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BBC Has Concluded A List Of Best 25 Films In The 21st Century That You Should Not Miss

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If I ask you to name some of the best movies in the 21st century, what will you say?

The Lord of The Rings? A Beautiful Mind? Little Miss Sunshine? Finding Nemo? Her? Inception? The Martian? Inside Out? Moonlight? Or La La Land?

There’re many amazing films released over the past 17 years. Some are very popular among the public, some got nominated or even received widely-recognized awards. They’re all amazing in their unique way but some of them really stood out from the crowd.

BBC Culture recently reached out to 170 famous film critics around the world and asked them each to pick the best 10 films released from the beginning of 2000 to present days. And based on the critics’ votes, BBC came up with the list of the 21st Century’s 100 Greatest Films.[1]

Here’s the famous film critics’ shortlisted best 25 films with the review for BBC, and you can save a bit of time and know which one to go first. Here we go:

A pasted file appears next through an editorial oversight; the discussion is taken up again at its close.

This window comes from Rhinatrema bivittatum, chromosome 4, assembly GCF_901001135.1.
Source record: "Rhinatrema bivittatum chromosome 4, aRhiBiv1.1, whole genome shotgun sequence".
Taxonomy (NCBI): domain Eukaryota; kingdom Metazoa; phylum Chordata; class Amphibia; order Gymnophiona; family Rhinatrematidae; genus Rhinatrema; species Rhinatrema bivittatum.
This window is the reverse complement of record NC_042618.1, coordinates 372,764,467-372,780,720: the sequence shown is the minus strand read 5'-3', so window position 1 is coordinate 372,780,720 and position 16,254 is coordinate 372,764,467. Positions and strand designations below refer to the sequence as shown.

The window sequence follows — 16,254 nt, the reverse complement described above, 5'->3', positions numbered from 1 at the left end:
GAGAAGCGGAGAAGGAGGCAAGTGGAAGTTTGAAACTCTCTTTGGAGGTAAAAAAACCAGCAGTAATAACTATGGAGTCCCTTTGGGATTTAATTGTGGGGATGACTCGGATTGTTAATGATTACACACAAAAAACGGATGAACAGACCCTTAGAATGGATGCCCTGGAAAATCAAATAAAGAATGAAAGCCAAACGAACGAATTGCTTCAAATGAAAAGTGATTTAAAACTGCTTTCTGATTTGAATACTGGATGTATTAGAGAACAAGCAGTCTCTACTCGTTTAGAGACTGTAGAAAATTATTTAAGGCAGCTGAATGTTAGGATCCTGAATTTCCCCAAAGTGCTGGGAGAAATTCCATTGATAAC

25. Memento (Christopher Nolan, 2000)

Christopher Nolan’s Memento, an airtight puzzle of a movie about a man who can’t form new memories searching for his wife’s killer, set a standard for narrative sophistication that few mainstream films have tried to duplicate…The film forces us to consider the unreliability of human memory and our tendency toward self-deception, even as it thrills us with a captivating crime-noir story…Unforgettable. – Eric D Snider, Freelance, US

24. The Master (Paul Thomas Anderson, 2012)

Paul Thomas Anderson’s ambitious, powerful and ultimately elegiac masterpiece centres on the question of whether man is, in fact, an animal. Tormented alcoholic Freddie Quell (Joaquin Phoenix) returns from World War Two and struggles, unsuccessfully, to conform to post-war America’s social evolution…but the real point of the film is an exploration of thought and consciousness, and whether submission to belief systems can genuinely tame atavism. – Ali Arikan, Dipnot TV, Turkey

23. Caché (Michael Haneke, 2005)

All of Michael Haneke’s films are bound to haunt you. With Caché he cuts to the chase and makes the idea of haunting the theme of the story itself. Daniel Auteuil and Juliette Binoche star as a bourgeois Parisian couple that start to receive disturbing video tapes showing their home…The act of not looking away is the moral imperative at the heart of Caché, which makes it a supreme political and cinematic movie at the same time. – Hannah Pilarczyk, Der Spiegel, Germany

22. Lost in Translation (Sofia Coppola, 2003)

The 21st Century’s reigning empress of cinematic ennui, Coppola has always used celebrity as a shortcut to the loneliness that exists between private lives and public images… Lost in Translation as her most perfect film, the one that best articulates how it can be to find yourself in a world that seldom lets you forget where you are. – David Ehrlich, Indiewire, US